To measure apoptosis, a caspase 3/7 endpoint assay was performed 24 h after transfection of HCT116 cells. Transfection with miR-18a mimics increased apoptosis compared with NC mimic transfected cells (P = 0.04), whereas co-transfection with miR-19a and b mimics reduced apoptosis compared with miR-18a mimics alone, to a level similar to the NC mimic transfected cells (P = 0.16) (Figure 4A). Transfection with miR-19a and b mimics alone had no effect on apoptosis. Addition of miR-18a mimics also enhanced the action of a known pro-apoptotic agent. HDAC inhibitors, such as butyrate, have previously been shown to induce apoptosis in CRC cells –. Cells transfected with miR-18a mimics in conjunction with 2.5 mM butyrate treatment had higher levels of apoptosis at 24 h compared with the NC mimic transfected cells also treated with butyrate (P = 0.001) (Figure 4A). Again, transfection of miR-19a and b mimics with the miR-18a mimics reduced this effect, compared with the miR-18a mimics alone (P = 0.03), although apoptosis was still higher than with the NC mimics (P = 0.03) (Figure 4A). The effect of miR-18a on apoptosis was further studied in real-time, using the Incucyte system and a fluorescent caspase 3/7 assay to obtain images of cells undergoing apoptosis. When the HCT116 cell images taken 24 h after butyrate treatment were quantified, there were significantly more fluorescent cells with the miR-18a mimic transfection compared with NC mimic transfection, in cells without drug treatment (P<0.001), and in cells treated with 2.5 mM butyrate (P<0.001) (Figures 4B and 4D). A similar effect was observed in the LIM 1215 cells, with differences in fluorescent cell count between the miR-18a mimic and NC mimic transfection reaching significance 48 h after butyrate treatment (P = 0.03 in cells without drug treatment; P = 0.02 in cells treated with 2.5 mM butyrate) (Figure 4C).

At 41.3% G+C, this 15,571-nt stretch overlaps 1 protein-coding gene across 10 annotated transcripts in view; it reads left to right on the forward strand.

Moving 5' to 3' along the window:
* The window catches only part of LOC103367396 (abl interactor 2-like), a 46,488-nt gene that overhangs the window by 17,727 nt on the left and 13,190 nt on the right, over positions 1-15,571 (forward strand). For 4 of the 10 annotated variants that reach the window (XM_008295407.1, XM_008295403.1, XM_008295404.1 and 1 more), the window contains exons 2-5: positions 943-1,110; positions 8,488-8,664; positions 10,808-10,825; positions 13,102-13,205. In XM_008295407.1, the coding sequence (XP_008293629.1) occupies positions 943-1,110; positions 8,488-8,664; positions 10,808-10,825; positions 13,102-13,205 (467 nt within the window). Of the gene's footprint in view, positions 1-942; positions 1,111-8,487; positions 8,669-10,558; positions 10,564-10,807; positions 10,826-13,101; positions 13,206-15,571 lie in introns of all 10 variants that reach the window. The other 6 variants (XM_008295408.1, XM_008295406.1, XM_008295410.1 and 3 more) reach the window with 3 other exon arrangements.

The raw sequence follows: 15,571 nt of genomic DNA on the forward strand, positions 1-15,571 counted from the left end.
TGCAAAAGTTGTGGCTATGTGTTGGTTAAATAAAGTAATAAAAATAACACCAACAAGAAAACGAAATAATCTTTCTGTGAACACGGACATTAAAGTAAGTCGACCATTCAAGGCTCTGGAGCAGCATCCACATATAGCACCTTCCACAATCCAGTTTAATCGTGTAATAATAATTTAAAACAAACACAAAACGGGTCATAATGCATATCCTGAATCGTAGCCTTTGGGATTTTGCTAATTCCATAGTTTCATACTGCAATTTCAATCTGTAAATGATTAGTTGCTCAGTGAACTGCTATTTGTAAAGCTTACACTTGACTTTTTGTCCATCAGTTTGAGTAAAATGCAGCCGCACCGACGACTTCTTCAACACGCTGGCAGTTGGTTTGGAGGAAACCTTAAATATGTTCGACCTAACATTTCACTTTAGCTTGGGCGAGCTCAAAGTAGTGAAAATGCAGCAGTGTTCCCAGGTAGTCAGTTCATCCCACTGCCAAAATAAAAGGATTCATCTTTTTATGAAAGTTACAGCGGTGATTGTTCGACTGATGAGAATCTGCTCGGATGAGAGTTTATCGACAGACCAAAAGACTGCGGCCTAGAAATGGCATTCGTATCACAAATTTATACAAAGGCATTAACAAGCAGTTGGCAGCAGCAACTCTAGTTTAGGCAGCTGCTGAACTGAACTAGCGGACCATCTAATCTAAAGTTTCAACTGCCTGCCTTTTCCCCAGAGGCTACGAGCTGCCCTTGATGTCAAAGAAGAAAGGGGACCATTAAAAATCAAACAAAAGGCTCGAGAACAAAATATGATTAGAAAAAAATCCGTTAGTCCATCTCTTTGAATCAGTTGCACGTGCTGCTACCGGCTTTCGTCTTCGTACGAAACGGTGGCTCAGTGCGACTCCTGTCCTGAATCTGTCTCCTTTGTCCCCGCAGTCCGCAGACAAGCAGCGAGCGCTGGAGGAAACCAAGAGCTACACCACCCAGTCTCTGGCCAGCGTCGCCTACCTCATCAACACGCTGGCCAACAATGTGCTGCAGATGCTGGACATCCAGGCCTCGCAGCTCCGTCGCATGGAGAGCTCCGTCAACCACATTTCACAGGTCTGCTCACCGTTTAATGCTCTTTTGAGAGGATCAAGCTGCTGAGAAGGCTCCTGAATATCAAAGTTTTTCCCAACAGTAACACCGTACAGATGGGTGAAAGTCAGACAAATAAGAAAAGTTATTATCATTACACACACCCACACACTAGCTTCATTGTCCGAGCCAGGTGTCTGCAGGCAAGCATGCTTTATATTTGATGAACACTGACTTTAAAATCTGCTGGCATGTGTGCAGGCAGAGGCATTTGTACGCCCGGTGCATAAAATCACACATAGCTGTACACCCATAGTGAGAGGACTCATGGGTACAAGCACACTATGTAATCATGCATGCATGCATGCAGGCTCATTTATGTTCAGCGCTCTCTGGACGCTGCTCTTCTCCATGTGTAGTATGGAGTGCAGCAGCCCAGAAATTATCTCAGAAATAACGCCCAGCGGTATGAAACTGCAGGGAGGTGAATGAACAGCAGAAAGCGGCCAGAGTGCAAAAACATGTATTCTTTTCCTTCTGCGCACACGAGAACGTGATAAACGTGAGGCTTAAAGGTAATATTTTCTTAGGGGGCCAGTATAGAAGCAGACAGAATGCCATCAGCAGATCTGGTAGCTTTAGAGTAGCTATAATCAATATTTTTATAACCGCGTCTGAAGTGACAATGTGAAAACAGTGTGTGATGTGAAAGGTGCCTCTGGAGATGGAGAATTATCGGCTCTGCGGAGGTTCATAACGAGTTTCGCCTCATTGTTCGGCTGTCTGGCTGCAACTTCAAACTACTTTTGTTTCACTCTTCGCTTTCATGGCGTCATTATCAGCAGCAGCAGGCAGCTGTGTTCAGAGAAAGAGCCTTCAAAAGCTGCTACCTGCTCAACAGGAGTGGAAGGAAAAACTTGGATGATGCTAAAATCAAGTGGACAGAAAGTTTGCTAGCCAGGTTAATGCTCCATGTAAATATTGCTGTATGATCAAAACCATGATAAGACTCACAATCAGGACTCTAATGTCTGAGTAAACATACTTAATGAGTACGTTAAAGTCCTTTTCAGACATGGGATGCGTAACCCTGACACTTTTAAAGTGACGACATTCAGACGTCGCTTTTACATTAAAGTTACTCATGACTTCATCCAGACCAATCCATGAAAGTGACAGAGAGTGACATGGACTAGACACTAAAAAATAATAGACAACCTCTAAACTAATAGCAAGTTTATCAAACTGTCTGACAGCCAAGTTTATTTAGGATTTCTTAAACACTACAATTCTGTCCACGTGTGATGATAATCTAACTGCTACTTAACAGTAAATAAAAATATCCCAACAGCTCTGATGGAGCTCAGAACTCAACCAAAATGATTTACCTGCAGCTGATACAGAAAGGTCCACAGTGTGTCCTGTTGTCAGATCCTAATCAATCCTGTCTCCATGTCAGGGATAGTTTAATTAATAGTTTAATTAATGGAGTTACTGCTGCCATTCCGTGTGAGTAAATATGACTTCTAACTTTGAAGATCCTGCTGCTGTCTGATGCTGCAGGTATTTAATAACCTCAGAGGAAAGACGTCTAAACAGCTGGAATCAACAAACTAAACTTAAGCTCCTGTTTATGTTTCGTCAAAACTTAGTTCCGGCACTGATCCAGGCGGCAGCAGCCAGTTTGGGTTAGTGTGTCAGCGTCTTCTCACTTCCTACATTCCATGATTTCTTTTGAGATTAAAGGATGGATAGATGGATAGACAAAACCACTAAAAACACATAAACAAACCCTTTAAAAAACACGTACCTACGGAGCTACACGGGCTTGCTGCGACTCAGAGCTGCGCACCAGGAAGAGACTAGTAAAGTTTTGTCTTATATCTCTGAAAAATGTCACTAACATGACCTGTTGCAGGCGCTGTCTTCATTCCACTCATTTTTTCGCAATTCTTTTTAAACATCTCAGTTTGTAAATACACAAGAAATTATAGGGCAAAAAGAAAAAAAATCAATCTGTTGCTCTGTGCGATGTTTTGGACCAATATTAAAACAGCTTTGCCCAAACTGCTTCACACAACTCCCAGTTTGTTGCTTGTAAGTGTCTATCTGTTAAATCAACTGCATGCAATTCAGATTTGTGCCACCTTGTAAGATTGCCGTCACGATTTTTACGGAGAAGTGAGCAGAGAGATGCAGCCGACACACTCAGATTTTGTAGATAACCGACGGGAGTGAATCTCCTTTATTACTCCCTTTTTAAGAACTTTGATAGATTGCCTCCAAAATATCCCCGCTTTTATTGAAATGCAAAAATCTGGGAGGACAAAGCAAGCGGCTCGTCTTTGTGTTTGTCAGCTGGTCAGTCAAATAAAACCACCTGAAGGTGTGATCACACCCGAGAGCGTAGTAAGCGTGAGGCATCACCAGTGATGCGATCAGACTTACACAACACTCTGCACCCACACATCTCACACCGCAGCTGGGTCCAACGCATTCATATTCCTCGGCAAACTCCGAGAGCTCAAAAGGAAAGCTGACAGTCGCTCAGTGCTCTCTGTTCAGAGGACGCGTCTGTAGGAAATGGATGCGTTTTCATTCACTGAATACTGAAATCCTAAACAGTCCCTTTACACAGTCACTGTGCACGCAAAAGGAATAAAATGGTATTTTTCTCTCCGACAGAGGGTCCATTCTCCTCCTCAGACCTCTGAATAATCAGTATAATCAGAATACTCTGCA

(A) Caspase 3/7 luminescent assay in NC, miR-18a mimic, miR-19a and b mimic, and miR-18a, 19a and b mimic transfected HCT116 cells at 24 h post butyrate addition. The mean ± SEM of 3 cell culture replicates is shown. * P<0.05. (B and D) Quantification and representative real-time fluorescent cell images using the Incucyte instrument showing apoptosis in NC and miR-18a mimic transfected HCT116 cells at 24 h post butyrate addition. The mean ± SEM of 3 cell culture replicates is shown in B. (C) Quantification of real-time fluorescent cell images using the Incucyte instrument showing apoptosis in NC and miR-18a mimic transfected LIM1215 cells at 48 h post butyrate addition. The mean ± SEM of 3 cell culture replicates is shown. (E) Flow cytometry analysis of NC, miR-18a mimic, and miR-18a, 19a and b mimic transfected HCT116 cells at 48 h post-transfection; each graph representative of 3 cell culture replicates.